The first thing to keep in mind is that per capita tourist expenditures are brought down by families travelling with children. Convention delegates come without children, and so by default expenditures should be higher. Another important factor is demographics – convention attendant have good jobs with high incomes. The biggest difference, however, seems to be expense budgets. Food & Beverage spending accounts for the majority of the spending gap.
<h3>Vancouver Hotel Guest vs Convention Attendant (2010 Estimate)</h3>
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*These figures are extrapolated from data collected between 2007 and 2009 and are not influenced by the 2010 Winter Olympics.
Business travellers, particularly those attending conventions, are not visiting because they want to be there. Away from their families they often feel bored, lonely and possibly guilty for leaving. Hotels have tried to exploit these emotions by targeting the “home away from home” angle. Retail centres can also benefit by creating warm and inviting retail spaces and restaurants. Friendly guest relations and service staff also help position retail oriented towards this market differently than the typical sterile and impersonal office-retail development.
Hotels require parking, passenger vehicle drop off, fire stairs, elevator shafts, servicing bays and back of house areas. For these reasons, directly incorporating a hotel into a retail environment can be complicated. However, numerous successful examples do exist of hotels which are well integrated with retail.
In a retail centre with a mix of merchandise types, hotels are best located near luxury tenants, cafes, fine dining restaurants and specialty retailers. Many retail centres incorporate a public plaza or social gathering area of some sort within their designs. These active locations provide visitors with a unique experience and, as such, are good locations for hotels. Hotels should be kept apart from convenience type retail such as grocery stores and pharmacies (although a short walking distance away is attractive).
<h3>Financial Impact on Retail</h3>
Tourist spending figures from Vancouver illustrate the financial impact of hotel guests and convention attendants on retail. Actual spending figures will vary by market, and certain niche markets such as resort retail may perform quite differently.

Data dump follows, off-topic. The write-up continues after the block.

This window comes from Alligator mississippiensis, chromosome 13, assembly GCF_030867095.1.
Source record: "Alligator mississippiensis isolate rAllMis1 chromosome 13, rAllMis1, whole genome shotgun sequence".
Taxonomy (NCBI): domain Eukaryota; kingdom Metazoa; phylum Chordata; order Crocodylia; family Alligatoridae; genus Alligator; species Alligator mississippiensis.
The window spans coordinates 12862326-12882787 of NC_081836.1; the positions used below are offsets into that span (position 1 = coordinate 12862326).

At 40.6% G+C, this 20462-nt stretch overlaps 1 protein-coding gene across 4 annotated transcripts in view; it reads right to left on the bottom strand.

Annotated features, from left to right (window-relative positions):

Vancouver Hotel Guest Retail Spending by Merchandise Category</strong>
Convenience Retail: 4%
Comparison Retail: 24%
Food & Beverage: 60%
<strong>Vancouver Convention Delegate Spending by Merchandise Category</strong>
Convenience Retail: 3%
Comparison Retail: 17%
Food & Beverage: 71%
In Vancouver, hotels in the CBD are 75% occupied on average. As well, the average group size is 1.67 people. A hotel room which caters entirely to typical tourists would therefore produce an average of $39,106 in retail sales annually. Convention delegates typically stay alone, so one hotel room catering entirely to this market would generate $41,453 in retail sales. Every market is different, but in downtown Vancouver, 18% of guest nights were for convention attendants, and 82% were typical tourist stays. Comparatively, a household living in a high end condo downtown would likely generate $20,000 to $30,000 in retail sales.
<strong>Supportable Floorspace by Retail Category per Hotel Room</strong>
Convenience Retail: 3.3 ft2
Comparison Retail: 16.0 ft2
Food & Beverage: 32.3 ft2
Entertainment*: 12.9 ft2
These figures are the total amount of supportable floorspace generated per hotel room for the whole of Vancouver. Sales performance figures for downtown are not available, but known benchmarks perform at approximately 30% higher than the North American average. Higher sales performance means less space is needed to accommodate retail spending, and the supportable floorspace figures have been reduced accordingly.